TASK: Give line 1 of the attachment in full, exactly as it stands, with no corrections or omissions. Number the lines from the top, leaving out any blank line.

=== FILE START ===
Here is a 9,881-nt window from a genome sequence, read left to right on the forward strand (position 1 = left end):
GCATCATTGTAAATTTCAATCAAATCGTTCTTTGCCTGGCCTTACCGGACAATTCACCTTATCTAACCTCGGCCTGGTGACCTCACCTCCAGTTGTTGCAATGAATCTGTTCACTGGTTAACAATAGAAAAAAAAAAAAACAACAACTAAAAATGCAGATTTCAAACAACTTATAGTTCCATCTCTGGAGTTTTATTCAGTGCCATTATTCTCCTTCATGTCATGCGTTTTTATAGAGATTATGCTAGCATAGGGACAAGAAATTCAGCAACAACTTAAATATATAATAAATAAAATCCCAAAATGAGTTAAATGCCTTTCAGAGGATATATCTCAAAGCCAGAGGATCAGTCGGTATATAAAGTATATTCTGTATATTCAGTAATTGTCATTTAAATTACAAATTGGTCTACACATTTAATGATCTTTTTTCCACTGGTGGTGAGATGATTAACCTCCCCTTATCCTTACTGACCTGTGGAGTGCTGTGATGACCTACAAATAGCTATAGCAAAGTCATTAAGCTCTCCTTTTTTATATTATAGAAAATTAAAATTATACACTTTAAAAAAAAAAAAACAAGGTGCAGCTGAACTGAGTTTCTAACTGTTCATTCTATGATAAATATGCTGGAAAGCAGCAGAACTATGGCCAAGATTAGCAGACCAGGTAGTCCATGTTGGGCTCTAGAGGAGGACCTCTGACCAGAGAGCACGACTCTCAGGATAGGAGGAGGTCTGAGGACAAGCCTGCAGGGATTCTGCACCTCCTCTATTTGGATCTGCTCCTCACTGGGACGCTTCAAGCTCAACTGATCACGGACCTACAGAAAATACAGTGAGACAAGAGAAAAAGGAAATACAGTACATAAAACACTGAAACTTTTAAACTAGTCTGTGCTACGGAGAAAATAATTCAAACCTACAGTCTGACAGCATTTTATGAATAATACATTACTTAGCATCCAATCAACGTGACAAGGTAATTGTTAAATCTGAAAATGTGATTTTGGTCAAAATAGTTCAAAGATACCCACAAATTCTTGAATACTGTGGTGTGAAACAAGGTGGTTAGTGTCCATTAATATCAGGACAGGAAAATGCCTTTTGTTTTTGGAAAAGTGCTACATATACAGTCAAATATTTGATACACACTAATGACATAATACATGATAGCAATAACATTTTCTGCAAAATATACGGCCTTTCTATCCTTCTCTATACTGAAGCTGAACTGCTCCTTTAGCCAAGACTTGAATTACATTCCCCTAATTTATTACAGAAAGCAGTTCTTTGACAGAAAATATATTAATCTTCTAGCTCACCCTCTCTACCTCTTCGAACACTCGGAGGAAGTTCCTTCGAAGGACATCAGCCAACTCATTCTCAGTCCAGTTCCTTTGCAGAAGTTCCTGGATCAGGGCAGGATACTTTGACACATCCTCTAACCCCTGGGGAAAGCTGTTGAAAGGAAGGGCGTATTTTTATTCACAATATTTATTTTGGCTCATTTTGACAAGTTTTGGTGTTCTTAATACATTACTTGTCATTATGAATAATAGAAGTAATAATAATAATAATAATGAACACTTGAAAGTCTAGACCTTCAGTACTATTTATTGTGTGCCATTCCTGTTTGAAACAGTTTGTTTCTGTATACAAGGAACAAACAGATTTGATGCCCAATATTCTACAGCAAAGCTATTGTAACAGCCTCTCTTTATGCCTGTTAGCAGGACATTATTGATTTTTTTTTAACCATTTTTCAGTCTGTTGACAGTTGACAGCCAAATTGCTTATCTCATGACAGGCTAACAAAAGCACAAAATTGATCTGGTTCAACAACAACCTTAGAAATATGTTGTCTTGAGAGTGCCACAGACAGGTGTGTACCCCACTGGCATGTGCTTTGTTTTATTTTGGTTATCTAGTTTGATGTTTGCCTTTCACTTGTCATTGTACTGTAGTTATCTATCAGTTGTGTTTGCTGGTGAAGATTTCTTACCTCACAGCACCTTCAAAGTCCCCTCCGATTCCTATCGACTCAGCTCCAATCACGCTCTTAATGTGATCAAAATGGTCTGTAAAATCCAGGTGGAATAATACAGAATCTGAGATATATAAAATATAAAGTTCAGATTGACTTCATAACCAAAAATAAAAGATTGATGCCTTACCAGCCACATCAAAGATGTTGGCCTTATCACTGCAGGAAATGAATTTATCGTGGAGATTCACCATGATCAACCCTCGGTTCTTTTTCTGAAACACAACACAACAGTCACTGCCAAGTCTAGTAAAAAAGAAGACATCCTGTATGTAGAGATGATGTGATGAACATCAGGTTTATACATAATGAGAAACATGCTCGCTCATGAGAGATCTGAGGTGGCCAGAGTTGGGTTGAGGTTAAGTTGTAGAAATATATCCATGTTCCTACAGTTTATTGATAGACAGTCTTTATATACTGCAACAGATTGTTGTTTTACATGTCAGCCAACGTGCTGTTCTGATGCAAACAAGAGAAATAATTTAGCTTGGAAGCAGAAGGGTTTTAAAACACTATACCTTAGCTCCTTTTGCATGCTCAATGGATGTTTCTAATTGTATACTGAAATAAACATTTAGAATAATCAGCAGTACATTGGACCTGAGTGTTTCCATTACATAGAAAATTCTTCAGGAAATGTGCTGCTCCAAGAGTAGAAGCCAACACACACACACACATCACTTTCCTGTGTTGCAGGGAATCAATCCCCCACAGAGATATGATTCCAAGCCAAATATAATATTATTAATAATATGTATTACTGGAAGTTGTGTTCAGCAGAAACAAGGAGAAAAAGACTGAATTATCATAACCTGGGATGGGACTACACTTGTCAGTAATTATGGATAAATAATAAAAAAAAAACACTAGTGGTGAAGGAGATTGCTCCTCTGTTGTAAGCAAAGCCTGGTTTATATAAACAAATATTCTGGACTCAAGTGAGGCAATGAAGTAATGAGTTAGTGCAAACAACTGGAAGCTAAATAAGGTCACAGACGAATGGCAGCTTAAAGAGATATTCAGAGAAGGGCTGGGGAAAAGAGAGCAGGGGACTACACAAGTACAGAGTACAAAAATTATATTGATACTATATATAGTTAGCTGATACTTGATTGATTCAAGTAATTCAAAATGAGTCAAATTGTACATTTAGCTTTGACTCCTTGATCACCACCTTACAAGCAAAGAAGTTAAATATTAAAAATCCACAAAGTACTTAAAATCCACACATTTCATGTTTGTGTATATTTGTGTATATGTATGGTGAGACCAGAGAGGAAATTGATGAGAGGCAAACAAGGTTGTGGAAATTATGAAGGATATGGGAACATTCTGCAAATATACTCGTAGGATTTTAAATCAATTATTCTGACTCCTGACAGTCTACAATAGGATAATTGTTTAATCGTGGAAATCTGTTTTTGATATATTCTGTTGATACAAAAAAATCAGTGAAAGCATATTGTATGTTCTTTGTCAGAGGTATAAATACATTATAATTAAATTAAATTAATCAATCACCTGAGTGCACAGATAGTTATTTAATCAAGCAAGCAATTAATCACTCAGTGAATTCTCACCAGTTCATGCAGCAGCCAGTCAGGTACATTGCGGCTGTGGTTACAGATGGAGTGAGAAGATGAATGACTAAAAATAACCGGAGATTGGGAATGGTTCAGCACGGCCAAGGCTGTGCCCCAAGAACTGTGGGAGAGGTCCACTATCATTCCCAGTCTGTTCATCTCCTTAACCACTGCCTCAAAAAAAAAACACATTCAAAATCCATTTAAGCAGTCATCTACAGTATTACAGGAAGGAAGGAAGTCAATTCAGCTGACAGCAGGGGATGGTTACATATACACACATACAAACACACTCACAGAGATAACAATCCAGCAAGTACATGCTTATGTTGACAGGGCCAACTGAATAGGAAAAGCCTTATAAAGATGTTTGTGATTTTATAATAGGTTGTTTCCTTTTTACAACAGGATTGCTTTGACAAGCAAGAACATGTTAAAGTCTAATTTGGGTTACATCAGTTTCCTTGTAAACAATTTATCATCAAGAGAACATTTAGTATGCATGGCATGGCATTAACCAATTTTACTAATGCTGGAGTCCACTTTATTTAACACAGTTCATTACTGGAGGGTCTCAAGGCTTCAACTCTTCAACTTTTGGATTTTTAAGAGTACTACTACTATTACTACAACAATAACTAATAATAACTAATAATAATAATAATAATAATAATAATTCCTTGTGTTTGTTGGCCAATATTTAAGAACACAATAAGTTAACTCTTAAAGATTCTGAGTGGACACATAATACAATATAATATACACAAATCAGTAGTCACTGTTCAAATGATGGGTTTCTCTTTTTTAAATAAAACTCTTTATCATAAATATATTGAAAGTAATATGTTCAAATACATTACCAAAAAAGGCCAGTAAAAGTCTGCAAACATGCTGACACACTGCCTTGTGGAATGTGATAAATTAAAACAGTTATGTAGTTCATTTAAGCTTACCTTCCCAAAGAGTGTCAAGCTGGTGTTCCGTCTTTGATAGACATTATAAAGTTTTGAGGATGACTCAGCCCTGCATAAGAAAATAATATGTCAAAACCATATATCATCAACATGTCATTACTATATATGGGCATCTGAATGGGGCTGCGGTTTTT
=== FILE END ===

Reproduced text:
Here is a 9,881-nt window from a genome sequence, read left to right on the forward strand (position 1 = left end):